When I first moved to the neighborhood, I was a little disconcerted by this. After all, we live in a tiny southern town where congenial small talk is a way of life. So when HG deigns to deliver even as the locals stare him down, I have to realize that it’s intentional.

He’s taking an intentional break from the grind. (Pun intended.)

See, HG clearly knows that in order to stay fresh and totally “on” during his shift, he also needs to escape that persona for a time each day.

I encourage you to consider when you last took a true, intentional break from the work you do as a mother, a caregiver, an employee, or an entrepreneur. Was it today? A few days ago? Longer?

Stress is a normal reaction to the annoyances, issues and problems we encounter daily. The problem is, we’re not used to caring for ourselves when we’re just a tiny bit overwhelmed. Instead wait until something like true anxiety happens, leaving us defenseless and in utter panic.

Set a regular routine for self-care.

One of the reasons I created QuietMindCollective.com was to give you a convenient, consistent way to learn about stress management and anxiety on your own time. Every week I diligently provide videos, articles and activities to help members understand how to stay well in an overwhelming world. When you set aside a little time each week to pursue information on these topics, you’re investing in your wellness.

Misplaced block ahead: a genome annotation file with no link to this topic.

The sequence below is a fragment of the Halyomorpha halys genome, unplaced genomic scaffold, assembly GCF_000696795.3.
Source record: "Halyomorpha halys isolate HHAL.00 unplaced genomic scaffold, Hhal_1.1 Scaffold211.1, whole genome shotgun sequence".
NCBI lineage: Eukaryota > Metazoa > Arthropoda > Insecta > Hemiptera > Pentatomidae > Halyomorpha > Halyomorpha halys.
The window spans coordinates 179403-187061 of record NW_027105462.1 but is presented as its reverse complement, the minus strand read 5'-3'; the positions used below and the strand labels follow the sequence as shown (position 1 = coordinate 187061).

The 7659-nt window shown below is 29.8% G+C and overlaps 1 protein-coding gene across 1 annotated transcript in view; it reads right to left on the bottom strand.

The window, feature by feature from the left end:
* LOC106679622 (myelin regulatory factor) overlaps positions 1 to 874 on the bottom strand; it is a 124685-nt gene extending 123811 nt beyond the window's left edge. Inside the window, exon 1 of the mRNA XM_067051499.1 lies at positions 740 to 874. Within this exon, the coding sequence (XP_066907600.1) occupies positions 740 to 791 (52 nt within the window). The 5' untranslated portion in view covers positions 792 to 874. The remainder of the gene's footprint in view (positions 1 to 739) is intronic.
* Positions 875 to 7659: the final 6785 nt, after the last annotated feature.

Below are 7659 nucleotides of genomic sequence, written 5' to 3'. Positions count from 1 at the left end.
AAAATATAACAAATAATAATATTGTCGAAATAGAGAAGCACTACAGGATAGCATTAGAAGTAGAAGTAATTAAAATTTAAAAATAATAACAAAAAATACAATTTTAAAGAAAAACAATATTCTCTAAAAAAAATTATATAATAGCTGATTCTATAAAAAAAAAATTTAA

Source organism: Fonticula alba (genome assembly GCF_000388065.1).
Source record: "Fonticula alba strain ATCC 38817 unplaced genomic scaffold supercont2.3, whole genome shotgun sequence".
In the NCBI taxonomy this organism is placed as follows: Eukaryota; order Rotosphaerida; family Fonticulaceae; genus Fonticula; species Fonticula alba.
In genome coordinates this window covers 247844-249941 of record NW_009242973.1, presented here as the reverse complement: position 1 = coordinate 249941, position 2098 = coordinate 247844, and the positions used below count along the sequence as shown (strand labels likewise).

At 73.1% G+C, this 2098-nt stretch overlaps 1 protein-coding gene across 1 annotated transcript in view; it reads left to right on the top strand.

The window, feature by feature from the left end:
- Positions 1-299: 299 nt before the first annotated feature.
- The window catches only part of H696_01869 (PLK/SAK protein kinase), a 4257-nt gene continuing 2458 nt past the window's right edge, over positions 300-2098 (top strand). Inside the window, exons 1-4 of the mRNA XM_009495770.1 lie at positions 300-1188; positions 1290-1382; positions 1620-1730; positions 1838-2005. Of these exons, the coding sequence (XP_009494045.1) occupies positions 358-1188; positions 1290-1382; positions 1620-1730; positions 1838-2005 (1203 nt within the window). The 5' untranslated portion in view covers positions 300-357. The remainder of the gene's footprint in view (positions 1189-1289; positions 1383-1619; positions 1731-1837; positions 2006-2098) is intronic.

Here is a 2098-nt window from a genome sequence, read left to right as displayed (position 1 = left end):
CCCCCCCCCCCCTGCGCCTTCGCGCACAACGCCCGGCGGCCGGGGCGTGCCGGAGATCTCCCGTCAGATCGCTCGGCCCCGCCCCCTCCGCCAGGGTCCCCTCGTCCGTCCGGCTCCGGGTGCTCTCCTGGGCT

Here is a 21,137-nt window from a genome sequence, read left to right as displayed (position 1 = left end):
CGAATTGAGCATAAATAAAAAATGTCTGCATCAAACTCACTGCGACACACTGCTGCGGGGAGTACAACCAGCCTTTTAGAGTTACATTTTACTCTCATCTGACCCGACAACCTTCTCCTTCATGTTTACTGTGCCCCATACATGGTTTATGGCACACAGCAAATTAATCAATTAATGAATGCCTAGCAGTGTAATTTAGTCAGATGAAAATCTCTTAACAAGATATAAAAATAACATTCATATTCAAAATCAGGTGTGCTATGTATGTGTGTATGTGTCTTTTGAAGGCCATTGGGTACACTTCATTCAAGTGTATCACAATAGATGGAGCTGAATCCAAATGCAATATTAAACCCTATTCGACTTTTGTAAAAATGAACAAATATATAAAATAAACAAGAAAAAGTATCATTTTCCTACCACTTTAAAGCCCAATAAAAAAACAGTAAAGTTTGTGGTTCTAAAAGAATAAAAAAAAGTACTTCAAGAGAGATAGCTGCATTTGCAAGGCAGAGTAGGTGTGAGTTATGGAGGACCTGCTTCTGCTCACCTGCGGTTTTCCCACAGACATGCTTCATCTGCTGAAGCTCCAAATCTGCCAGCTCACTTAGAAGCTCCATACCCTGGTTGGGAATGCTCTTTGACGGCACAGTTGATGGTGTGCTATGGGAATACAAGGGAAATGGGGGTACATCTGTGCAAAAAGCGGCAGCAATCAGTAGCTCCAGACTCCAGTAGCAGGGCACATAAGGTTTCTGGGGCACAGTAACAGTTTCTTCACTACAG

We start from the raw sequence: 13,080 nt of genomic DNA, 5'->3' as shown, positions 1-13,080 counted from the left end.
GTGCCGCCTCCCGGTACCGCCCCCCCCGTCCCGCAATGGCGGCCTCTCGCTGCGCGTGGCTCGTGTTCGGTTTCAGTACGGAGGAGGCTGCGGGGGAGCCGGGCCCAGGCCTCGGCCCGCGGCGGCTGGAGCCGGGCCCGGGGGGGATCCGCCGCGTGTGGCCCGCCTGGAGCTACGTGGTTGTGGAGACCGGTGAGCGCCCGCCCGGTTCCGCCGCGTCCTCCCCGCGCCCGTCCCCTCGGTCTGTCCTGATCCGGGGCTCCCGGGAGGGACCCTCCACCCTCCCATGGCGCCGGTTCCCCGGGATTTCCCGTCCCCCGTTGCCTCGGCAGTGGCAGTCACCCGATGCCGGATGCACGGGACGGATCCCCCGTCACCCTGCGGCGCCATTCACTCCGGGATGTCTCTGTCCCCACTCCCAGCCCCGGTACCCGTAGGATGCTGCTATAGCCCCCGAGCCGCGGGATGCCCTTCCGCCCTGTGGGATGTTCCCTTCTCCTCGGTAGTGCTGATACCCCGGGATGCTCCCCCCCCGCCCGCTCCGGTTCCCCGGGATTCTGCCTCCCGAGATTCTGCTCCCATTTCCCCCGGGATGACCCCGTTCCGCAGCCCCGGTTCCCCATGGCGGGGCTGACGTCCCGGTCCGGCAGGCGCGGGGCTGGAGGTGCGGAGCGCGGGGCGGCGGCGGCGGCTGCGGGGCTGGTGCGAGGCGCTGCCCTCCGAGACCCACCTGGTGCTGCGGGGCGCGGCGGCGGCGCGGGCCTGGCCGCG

I’d also like to encourage you to consider what daily, weekly and monthly rituals you can set aside to maintain a self-care routine.

, What a Snub By the Barista Taught Me About Stress

Here are a few of my ideas:

Daily

  • Put a few drops of lavender oil on your pillowcase to help relax you to sleep.
  • Use eucalyptus oil in a diffuser by your sink and click it on while you shower. The naturally refreshing fragrance will help pep you up.